WASHINGTON, DC, April 8, 2005 (ENS): The Department of Justice,
the Environmental Protection Agency (EPA), and the state
of Missouri today announced a $ 2 million civil settlement
with the Golden Triangle Energy, LLC, ethanol plant
in Craig, Missouri for alleged Clean Air Act violations.
Detailed in a consent decree filed in the federal court
in Missouri, the settlement requires reductions in air
pollution, including volatile organic compounds, carbon
monoxide, nitrogen oxides and particulate matter, from
this ethanol manufacturing facility.
The federal and state governments allege that Golden
Triangle Energy was operating in violation of the Clean
Air Act’s New Source Review (NSR) provisions.
The Clean Air Act’s NSR program requires a source
to install pollution controls and undertake other pre-construction
obligations to control air pollution emissions when
there is new construction. Golden Triangle constructed
its facility in 2002.
Ethanol is a corn product used as an automobile fuel
alone or blended with gasoline. Ethanol’s high
oxygen content allows automobile engines to combust
fuel better, resulting in reduced tail pipe emissions.
During the ethanol manufacturing process, dry mills
burn off gases which emit volatile organic compounds
(VOCs) and carbon monoxide into the air.
The agreement announced today requires the plant to
install air pollution control equipment that will reduce
air emissions of VOCs and carbon monoxide.
In addition to contributing to ground-level ozone,
or smog, VOCs can cause serious health problems such
as cancer and other effects. Carbon monoxide is harmful
because it reduces oxygen delivery to the body’s
organs and tissues.
The settlement will result in annual reductions of
150 tons of VOCs, 12 tons of nitrogen oxides, 20 tons
of particulate matter, 70 tons of carbon monoxide, and
15 tons of hazardous air pollutants.
Under the consent decree, Golden Triangle’s Craig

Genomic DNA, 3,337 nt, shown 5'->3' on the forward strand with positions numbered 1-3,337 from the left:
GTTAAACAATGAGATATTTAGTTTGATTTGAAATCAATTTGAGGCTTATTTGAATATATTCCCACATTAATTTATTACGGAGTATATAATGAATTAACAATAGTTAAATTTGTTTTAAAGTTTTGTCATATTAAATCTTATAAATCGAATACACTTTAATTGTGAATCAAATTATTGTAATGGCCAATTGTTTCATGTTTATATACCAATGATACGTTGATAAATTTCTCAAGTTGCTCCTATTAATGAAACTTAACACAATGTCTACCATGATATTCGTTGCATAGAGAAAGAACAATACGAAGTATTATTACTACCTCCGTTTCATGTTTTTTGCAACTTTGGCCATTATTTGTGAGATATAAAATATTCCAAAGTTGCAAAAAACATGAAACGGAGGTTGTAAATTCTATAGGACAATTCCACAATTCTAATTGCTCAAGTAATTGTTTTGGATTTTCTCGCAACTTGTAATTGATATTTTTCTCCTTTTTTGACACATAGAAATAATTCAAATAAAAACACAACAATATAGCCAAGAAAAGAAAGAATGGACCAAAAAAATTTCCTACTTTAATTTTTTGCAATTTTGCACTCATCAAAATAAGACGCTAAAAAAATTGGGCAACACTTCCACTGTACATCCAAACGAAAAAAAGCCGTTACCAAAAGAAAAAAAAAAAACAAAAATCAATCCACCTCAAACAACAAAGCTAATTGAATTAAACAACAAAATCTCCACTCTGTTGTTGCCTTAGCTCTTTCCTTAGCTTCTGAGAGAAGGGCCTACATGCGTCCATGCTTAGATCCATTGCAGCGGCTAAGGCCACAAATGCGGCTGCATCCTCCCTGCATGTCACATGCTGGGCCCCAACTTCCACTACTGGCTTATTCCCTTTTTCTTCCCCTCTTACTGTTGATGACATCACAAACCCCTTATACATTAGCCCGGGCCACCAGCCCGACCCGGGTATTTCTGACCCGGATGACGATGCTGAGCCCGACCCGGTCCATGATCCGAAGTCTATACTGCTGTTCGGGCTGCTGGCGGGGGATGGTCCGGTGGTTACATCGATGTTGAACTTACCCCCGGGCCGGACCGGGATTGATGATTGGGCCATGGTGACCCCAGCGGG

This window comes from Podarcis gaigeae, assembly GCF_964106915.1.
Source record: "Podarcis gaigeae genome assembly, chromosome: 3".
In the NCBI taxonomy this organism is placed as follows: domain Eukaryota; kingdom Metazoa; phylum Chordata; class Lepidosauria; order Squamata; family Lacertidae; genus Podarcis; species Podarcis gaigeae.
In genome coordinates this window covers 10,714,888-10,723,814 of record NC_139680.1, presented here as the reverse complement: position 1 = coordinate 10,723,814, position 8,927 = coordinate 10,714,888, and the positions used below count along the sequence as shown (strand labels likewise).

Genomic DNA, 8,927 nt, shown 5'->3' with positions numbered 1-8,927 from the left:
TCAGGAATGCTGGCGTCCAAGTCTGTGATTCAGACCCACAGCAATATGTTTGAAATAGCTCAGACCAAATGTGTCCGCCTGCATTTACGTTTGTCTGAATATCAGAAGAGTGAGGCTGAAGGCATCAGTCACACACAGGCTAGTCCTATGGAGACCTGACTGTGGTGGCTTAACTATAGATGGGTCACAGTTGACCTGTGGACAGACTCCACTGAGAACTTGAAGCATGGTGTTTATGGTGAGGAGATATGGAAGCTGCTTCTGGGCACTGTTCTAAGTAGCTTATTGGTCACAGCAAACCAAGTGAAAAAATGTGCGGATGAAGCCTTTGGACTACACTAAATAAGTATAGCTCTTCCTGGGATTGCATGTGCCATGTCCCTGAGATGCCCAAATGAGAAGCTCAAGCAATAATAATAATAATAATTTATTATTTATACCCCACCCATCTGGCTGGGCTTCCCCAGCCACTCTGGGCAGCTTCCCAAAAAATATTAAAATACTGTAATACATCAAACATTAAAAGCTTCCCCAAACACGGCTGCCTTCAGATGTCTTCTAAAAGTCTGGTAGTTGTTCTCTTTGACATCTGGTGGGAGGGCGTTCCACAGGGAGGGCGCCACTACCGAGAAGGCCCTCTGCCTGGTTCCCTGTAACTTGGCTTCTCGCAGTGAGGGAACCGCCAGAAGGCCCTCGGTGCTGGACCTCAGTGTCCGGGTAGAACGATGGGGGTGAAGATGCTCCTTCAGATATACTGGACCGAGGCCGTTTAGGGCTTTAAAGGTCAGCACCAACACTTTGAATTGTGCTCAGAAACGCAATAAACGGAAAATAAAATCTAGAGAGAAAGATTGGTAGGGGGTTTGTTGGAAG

plant will install a thermal oxidizer that reduces VOC
emissions by 95 percent from the feed dryers and meets
new restrictive emission limits for nitrogen oxides,
particulate matter, carbon monoxide, and hazardous air
In addition to emission control requirements valued
at about $2 million, the facility will also pay a civil
penalty of $30,000. The penalty amount is similar to
the amounts paid by other ethanol companies in previous
Clean Air Act settlements.
This is the 16th settlement the Justice Department
and the EPA have reached with a company in the ethanol
“This consent decree demonstrates our commitment
to the reduction of harmful pollutants from ethanol
plants, and shows that we will work to ensure a level
playing field within the industry by preventing violators
from gaining a competitive advantage,” said Tom
Sansonetti, assistant attorney general for the Environment
and Natural Resources Division of the Department of
“Significant air pollution emission reductions
will be achieved under this settlement,” said
Administrator for EPA Region 7 Jim Gulliford. “The
cooperation of the facility and the teamwork among agencies
has resulted in an agreement that ensures that human
and ecological health are protected.”
The consent decree is subject to a 30-day comment period
and final approval by the court.
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